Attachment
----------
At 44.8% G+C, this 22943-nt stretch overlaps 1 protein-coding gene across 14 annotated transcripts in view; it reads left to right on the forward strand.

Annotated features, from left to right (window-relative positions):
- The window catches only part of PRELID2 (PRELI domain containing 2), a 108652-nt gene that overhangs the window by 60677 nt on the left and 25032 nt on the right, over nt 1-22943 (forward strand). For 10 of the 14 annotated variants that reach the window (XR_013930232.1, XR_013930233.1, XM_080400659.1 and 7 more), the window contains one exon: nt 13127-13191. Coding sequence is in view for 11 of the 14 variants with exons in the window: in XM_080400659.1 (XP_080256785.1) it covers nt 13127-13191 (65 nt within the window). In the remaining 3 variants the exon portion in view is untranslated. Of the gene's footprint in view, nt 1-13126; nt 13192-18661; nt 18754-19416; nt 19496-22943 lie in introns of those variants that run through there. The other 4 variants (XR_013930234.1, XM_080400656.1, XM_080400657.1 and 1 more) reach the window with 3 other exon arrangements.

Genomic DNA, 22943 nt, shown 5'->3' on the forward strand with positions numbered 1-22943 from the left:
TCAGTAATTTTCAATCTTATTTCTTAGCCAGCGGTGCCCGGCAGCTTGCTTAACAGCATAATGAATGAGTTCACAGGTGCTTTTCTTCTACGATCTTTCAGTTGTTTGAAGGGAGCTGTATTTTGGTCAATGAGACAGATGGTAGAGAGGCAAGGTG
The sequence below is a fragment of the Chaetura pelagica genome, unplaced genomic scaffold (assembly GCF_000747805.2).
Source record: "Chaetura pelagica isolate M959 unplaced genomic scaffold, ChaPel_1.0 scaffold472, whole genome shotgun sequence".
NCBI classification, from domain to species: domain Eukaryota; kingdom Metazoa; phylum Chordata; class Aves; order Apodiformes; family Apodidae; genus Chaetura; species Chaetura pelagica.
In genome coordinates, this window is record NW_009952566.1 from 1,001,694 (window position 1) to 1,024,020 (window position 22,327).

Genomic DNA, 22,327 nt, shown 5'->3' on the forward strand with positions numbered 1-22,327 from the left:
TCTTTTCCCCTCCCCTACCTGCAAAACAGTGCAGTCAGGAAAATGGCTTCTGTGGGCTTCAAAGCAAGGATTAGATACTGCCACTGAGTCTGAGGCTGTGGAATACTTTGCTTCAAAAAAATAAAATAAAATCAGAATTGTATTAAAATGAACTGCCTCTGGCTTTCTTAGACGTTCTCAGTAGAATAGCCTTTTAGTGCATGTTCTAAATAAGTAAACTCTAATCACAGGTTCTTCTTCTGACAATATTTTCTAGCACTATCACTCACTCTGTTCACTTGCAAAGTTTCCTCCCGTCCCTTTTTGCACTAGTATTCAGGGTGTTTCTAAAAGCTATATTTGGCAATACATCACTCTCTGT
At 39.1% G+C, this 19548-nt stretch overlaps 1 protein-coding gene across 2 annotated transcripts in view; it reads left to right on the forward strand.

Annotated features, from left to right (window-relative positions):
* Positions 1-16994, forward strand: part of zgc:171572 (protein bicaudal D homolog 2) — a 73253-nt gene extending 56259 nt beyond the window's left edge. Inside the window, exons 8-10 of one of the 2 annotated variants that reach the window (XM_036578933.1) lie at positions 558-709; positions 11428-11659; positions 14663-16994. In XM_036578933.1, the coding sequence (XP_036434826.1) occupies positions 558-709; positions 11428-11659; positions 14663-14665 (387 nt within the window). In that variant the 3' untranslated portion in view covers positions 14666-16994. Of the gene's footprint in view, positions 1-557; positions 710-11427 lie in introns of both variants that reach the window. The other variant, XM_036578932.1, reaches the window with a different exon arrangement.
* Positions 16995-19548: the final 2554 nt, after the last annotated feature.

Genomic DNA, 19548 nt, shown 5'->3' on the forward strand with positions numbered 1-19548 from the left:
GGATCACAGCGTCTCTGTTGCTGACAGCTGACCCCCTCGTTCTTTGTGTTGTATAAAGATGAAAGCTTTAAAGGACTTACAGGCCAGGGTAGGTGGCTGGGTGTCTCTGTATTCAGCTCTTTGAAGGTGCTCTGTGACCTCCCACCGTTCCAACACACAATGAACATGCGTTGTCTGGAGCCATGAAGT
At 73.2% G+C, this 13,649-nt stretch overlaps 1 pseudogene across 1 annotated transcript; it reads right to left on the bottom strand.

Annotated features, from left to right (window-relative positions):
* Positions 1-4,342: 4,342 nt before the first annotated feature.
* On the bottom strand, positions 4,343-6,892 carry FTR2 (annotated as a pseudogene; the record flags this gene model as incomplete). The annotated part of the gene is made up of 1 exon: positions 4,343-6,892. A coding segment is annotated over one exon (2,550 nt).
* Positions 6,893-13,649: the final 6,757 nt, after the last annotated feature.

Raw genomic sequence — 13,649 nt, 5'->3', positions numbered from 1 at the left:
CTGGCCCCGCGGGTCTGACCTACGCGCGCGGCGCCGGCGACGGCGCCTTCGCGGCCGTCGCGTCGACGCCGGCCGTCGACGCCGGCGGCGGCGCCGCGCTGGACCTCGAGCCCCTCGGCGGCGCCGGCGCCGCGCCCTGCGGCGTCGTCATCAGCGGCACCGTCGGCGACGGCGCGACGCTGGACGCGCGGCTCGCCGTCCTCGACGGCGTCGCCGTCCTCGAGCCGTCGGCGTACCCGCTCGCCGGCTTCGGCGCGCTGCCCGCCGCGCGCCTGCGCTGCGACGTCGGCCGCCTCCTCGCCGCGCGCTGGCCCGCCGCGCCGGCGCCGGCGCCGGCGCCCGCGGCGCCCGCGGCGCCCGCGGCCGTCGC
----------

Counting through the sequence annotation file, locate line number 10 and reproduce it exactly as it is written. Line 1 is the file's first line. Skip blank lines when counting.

Genomic DNA, 22,327 nt, shown 5'->3' on the forward strand with positions numbered 1-22,327 from the left: